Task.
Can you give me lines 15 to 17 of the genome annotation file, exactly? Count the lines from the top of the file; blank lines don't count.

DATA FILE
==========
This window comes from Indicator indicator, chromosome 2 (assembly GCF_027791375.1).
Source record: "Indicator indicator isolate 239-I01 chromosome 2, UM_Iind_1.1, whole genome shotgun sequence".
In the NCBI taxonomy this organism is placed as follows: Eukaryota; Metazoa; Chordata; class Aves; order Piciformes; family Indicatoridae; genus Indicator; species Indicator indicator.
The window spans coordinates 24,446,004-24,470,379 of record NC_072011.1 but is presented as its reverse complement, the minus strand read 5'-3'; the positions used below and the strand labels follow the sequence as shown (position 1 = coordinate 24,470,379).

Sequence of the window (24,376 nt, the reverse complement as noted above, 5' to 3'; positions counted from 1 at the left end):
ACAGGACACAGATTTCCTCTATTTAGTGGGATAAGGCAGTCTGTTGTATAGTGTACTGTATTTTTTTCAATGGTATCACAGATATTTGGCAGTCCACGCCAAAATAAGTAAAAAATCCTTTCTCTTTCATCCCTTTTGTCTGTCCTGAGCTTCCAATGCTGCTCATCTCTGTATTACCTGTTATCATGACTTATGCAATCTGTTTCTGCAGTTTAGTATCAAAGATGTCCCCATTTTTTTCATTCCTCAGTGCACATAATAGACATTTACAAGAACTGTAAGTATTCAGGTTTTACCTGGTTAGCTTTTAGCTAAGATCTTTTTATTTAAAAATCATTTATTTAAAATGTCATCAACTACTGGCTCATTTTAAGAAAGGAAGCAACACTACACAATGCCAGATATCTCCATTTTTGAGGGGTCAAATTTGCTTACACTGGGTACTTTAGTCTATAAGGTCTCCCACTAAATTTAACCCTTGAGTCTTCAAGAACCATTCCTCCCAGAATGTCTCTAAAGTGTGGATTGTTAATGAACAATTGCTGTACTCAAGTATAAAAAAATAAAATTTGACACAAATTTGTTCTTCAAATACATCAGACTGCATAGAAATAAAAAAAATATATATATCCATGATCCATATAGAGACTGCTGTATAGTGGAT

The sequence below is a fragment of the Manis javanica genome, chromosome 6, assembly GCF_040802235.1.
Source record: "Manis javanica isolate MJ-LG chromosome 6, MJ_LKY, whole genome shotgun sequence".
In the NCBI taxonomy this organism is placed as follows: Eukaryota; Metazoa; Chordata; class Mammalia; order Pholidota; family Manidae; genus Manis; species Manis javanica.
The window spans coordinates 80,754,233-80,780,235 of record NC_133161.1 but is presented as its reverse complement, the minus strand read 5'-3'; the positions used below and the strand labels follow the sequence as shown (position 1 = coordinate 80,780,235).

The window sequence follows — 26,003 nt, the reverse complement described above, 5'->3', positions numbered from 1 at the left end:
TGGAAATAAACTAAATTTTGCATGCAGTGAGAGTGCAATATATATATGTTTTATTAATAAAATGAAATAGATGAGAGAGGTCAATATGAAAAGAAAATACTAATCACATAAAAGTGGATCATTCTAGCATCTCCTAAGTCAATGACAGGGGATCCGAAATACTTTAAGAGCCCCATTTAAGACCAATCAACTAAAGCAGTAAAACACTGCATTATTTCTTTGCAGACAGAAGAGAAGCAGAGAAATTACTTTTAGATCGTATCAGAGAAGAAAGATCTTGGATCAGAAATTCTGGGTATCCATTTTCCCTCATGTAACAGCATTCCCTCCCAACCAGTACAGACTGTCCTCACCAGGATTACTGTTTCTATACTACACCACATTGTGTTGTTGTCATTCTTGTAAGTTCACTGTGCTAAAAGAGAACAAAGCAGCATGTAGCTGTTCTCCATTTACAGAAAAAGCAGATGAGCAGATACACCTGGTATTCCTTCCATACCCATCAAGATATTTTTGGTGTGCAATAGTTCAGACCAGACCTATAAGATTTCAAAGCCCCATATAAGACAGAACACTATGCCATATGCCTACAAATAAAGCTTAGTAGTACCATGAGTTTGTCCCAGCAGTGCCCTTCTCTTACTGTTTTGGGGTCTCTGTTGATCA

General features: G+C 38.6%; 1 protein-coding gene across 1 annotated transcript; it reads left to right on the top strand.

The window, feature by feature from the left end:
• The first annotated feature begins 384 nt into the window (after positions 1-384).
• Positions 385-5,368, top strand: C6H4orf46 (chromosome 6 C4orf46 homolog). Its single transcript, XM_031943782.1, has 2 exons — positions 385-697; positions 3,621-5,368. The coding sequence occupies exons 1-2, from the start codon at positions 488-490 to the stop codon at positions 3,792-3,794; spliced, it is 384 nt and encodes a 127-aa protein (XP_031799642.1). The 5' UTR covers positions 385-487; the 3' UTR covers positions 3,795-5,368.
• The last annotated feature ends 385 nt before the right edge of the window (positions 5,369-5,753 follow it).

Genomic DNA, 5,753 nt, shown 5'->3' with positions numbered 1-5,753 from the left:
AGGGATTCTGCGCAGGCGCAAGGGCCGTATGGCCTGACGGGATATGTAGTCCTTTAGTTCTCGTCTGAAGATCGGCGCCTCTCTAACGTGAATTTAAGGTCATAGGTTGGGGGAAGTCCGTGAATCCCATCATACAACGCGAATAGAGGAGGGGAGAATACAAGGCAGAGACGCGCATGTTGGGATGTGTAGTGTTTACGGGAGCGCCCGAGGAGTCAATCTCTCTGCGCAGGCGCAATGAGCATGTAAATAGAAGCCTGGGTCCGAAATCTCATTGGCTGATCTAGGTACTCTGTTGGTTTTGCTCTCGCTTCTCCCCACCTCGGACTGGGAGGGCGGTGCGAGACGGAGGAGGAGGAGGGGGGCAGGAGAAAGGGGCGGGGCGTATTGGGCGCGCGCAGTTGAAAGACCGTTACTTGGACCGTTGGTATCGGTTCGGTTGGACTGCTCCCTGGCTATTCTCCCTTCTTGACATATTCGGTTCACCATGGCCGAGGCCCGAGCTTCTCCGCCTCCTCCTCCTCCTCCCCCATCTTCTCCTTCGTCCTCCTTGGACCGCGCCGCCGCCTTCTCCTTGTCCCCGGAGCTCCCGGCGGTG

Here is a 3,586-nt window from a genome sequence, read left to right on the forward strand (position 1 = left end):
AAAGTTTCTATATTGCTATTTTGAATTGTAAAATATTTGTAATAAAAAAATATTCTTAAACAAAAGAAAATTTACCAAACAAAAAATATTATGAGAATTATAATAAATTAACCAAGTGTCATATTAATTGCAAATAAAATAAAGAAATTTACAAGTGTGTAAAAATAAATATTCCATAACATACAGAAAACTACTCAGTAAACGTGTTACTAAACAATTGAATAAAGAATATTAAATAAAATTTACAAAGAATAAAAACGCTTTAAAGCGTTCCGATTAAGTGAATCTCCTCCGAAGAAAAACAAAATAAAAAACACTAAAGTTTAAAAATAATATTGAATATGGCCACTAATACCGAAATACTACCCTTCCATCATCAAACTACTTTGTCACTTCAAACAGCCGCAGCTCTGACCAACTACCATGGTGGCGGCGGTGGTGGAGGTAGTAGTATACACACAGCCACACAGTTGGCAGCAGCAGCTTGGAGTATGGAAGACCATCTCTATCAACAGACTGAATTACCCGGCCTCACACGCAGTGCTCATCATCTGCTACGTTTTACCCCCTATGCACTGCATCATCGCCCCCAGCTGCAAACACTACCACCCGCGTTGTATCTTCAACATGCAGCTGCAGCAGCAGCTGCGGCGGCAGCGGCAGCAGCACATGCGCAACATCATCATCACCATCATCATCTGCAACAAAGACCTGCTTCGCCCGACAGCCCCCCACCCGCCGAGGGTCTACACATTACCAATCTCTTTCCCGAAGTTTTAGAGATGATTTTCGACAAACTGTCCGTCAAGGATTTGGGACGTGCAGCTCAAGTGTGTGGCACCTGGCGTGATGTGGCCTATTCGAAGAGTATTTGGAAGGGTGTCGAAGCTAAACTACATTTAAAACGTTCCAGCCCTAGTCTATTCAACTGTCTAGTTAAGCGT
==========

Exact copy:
• The first annotated feature begins 384 nt into the window (after positions 1-384).
• Positions 385-5,368, top strand: C6H4orf46 (chromosome 6 C4orf46 homolog). Its single transcript, XM_031943782.1, has 2 exons — positions 385-697; positions 3,621-5,368. The coding sequence occupies exons 1-2, from the start codon at positions 488-490 to the stop codon at positions 3,792-3,794; spliced, it is 384 nt and encodes a 127-aa protein (XP_031799642.1). The 5' UTR covers positions 385-487; the 3' UTR covers positions 3,795-5,368.
• The last annotated feature ends 385 nt before the right edge of the window (positions 5,369-5,753 follow it).